Counselling could be vital for recovery from certain long-term Coronavirus symptoms including brain fog, experts reveal
By now, we’re all aware of the key Coronavirus symptoms: a high temperature, a new, continuous cough, and a loss or change to your sense of smell or taste.
But now, as cases start to rise again, we are also being warned of other potential warning signs to keep a lookout for. Potential signs include skin changes, such as painful or itchy lesions in younger people, confusion in older people, and eye problems, including enlarged, red blood vessels or swollen eyelids.
However, while new cases of the infection may be on the up, many people who contracted Coronavirus months ago during the UK’s ‘first wave’ are still experiencing unpleasant symptoms now. It’s being dubbed ‘long COVID’ and is leaving people experiencing breathlessness and brain fog for months after their initial recovery, experts have revealed.
What is long COVID?
A study by researchers at Trinity College, Dublin, suggests more than half of patients who get Coronavirus suffer persistent fatigue, regardless of the seriousness of their infection. The research found that even 10 weeks after recovering from COVID-19, people reported ongoing tiredness and exhaustion.
A separate study by the COVID Symptom Study app found that tens of thousands of people have had symptoms of illness for more than three months, with some sufferers having difficulty climbing the stairs or going shopping. As we know, while some people have a mild form of illness, others have been seriously affected.
Dr Michael Beckles, consultant respiratory and general physician at The Wellington Hospital, and the Royal Free NHS Foundation, said he has seen several patients suffering from ongoing effects of the disease.
“I’m seeing more and more patients who’ve had COVID-19 infection confirmed in the laboratory and on X-ray, who have cleared the infection, and are now still presenting with persistent symptoms.
“Some of those symptoms are respiratory, such as breathlessness, chronic cough. Some still have a loss of sense of taste or smell. And some have other symptoms such as what the patients describe as brain fog, and I understand that to be a difficulty in concentration.”
What is the impact of these long-term symptoms?
Dr Beckles, who is part of a team of specialists at a new post-COVID-19 rehabilitation unit, says it can be frustrating for patients post-recovery when test results return as normal, yet the nasty symptoms persist.
For patients who have already had to self-isolate and are then given the expectation that their symptoms will have improved after a certain timeframe, when this is not the reality, it’s understandable to feel disappointed. It can have an impact on a person’s sense of wellbeing.
“You can imagine it’s awful, having an infection. It is awful being sick and at home and, in these times, a lot of patients have been isolated and they are literally by themselves. They want to be feeling better. So if we give them a trajectory for improvement, say six weeks, and then they feel no better by six weeks, people start to feel disheartened. They may be down, and they’ll need help and support through that.”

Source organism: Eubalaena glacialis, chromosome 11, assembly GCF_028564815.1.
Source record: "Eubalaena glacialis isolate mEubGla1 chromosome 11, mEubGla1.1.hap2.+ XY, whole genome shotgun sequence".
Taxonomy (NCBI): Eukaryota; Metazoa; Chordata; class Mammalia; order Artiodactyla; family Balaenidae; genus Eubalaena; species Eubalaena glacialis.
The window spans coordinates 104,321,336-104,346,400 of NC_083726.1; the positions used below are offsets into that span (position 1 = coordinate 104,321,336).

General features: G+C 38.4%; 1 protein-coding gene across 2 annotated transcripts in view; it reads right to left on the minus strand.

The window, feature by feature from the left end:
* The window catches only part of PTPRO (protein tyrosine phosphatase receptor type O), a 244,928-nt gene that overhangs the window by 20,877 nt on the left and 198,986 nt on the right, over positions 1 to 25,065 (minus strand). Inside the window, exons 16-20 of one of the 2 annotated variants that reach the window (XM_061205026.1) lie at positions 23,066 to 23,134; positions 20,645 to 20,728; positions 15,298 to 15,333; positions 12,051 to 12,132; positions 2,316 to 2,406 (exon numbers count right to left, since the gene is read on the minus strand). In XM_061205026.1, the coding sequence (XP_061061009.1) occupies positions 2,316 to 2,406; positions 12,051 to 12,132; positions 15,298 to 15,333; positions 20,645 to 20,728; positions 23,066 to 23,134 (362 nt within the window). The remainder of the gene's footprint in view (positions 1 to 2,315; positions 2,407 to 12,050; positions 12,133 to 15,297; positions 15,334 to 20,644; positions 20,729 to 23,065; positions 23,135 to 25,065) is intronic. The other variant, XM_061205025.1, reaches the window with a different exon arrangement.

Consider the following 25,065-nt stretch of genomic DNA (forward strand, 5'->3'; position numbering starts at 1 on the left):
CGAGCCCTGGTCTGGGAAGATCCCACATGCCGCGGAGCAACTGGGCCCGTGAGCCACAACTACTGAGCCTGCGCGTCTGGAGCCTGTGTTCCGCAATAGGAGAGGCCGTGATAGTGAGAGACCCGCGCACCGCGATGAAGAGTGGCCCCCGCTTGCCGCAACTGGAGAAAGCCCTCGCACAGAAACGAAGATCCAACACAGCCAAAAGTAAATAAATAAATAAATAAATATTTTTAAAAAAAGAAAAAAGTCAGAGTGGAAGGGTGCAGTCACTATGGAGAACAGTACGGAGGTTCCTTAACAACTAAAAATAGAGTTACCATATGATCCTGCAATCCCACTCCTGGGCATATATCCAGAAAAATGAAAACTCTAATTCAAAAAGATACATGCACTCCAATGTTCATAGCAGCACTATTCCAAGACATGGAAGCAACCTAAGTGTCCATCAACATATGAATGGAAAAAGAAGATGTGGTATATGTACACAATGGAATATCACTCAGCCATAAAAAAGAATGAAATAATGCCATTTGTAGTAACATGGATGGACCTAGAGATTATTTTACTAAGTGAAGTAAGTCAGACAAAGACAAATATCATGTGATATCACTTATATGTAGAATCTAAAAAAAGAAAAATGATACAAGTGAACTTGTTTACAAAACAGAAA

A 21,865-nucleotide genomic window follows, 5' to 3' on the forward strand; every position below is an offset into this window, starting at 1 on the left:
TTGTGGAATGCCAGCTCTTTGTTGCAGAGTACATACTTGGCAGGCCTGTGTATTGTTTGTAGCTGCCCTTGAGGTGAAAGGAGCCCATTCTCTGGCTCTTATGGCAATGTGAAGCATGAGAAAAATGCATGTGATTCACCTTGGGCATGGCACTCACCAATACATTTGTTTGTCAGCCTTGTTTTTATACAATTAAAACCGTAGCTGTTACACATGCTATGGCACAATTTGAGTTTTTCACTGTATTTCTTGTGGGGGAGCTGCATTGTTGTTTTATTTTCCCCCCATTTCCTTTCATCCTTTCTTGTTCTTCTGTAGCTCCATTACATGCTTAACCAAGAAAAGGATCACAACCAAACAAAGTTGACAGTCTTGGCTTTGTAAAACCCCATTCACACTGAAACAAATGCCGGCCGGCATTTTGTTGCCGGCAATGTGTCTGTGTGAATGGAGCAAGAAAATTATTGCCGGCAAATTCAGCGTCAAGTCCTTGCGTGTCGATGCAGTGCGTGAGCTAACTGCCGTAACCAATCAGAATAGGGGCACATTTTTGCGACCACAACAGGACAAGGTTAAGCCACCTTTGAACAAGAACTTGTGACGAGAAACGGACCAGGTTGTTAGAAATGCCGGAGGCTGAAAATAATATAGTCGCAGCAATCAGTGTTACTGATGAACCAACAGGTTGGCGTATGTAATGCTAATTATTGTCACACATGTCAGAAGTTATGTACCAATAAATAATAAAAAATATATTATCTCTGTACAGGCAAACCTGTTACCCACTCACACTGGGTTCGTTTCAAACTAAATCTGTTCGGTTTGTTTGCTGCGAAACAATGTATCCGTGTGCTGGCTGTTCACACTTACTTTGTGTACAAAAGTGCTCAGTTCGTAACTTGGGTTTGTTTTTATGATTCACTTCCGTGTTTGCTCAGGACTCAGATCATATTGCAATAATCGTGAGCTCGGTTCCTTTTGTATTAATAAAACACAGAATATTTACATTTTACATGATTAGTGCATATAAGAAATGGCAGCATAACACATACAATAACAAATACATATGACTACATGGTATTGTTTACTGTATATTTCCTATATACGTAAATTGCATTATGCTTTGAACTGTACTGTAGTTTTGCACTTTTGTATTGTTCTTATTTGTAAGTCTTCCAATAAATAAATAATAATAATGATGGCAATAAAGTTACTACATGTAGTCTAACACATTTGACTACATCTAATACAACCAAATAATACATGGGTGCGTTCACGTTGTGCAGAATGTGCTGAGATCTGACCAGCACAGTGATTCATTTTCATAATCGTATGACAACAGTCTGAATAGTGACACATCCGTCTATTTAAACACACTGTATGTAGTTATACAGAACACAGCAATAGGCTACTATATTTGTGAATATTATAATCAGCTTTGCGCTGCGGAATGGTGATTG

Chartered psychologist Dr Anna Abramowski says there are several factors at play when recovering from COVID-19 – and mental recovery can be just as important as physical recovery.
“Practising social distancing, being in quarantine or self-isolating will have an impact on our psychological wellbeing. Tied in with feelings of fear and anxiety is the associated stigma and prejudice that people might encounter if they have contracted COVID-19, have been exposed to someone who has COVID-19 or come from a country with high reported cases of the virus.”
Beckles agrees that recovery from the infection is just as much about mental wellness as it is physical wellness. “I think that’s one of the key areas where the rehabilitation group helps, in terms of access to counsellors and psychologists,” said Beckles.
So, if you are struggling with the impacts of long-term Coronavirus symptoms or you know someone who is, pay attention to how you’re feeling mentally. Of course, it’s important to monitor physical symptoms, but it is vital not to neglect your mental health during recovery.
If you can, create a space where discussions about mental health are open and welcome. Even if it’s just to say “I’m not doing so well right now”, letting your loved ones know that you’re struggling can be a huge help during troubling times.
Looking for support?
Online counselling is a highly successful and effective form of support. While it is different from a standard face-to-face session and may suit some people more than others, it allows you to access help whenever and wherever you are.
Counselling Directory currently lists more than 15,000 professional counsellors offering remote therapy – ready and available to help you navigate this difficult time. Simply select the type of session you would prefer (online or telephone) and search through the available counsellors until you find one you feel you resonate with.